These are good numbers because they indicate that while the number of cases continue to increase (mostly due to testing), majority of them already had an outcome and the fatality rate is generally lower now.

The global data shows that the average cases is still between 100,000 to 125,000 a day.

June opens with the Philippines’ lowest COVID-19 death rate so far 13

Daily confirmed cases since December 31, 2019. The last time we looked back at the lowest numbers was on February 24, 2020. It has been an upward trajectory since and has plateaued at >80,000 confirmed cases per day since April 5.

And while the daily new cases saw a surge, the number of deaths continue to decline globally. This is evident in the lower case fatality rate today and hovers now at < six percent. The total daily deaths recorded overnight was one of the lowest at 3,191 over the last week.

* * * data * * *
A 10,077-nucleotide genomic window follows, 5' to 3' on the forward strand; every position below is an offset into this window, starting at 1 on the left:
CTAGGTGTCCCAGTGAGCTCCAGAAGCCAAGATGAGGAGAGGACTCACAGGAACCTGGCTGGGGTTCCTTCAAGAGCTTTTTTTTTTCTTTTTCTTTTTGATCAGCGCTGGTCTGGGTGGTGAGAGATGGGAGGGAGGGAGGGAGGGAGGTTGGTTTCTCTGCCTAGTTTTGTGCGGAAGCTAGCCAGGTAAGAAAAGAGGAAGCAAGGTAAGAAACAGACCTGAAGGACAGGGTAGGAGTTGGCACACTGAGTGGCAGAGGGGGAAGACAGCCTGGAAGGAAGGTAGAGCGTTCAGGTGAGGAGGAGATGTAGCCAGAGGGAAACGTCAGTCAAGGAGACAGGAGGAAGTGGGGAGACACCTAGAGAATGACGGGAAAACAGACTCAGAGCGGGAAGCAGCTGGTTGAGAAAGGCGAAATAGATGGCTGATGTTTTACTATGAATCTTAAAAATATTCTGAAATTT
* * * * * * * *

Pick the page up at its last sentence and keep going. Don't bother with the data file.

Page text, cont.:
Photo 12

Daily deaths as of May 30, 2020

The United States of America continues to lead globally in the number of total confirmed cases at 1,837, 170 with a case fatality rate (CFR) of 5.78 percent with 106,195 total deaths recorded. The recovery rate for the US is up at 32.7 percent with close to 600,000 cases having recovered. Among the states, New York leads with 379,902 total confirmed cases and 29,918 total deaths, and remain steady with a 7.87 percent case fatality rate (CFR). 

Brazil remains second with a CFR of 5.69 percent with 514,992 total cases. Russia is in third with a CFR of 1.17 percent and total cases of 414,878. India jumps to 7th spot, overtaking France and Germany, with 191,041 total confirmed cases with a slightly lower CFR of 2.83 percent today. Peru displaces Turkey for the 10th place with 164,476 total cases and a CFR of 2.74 percent.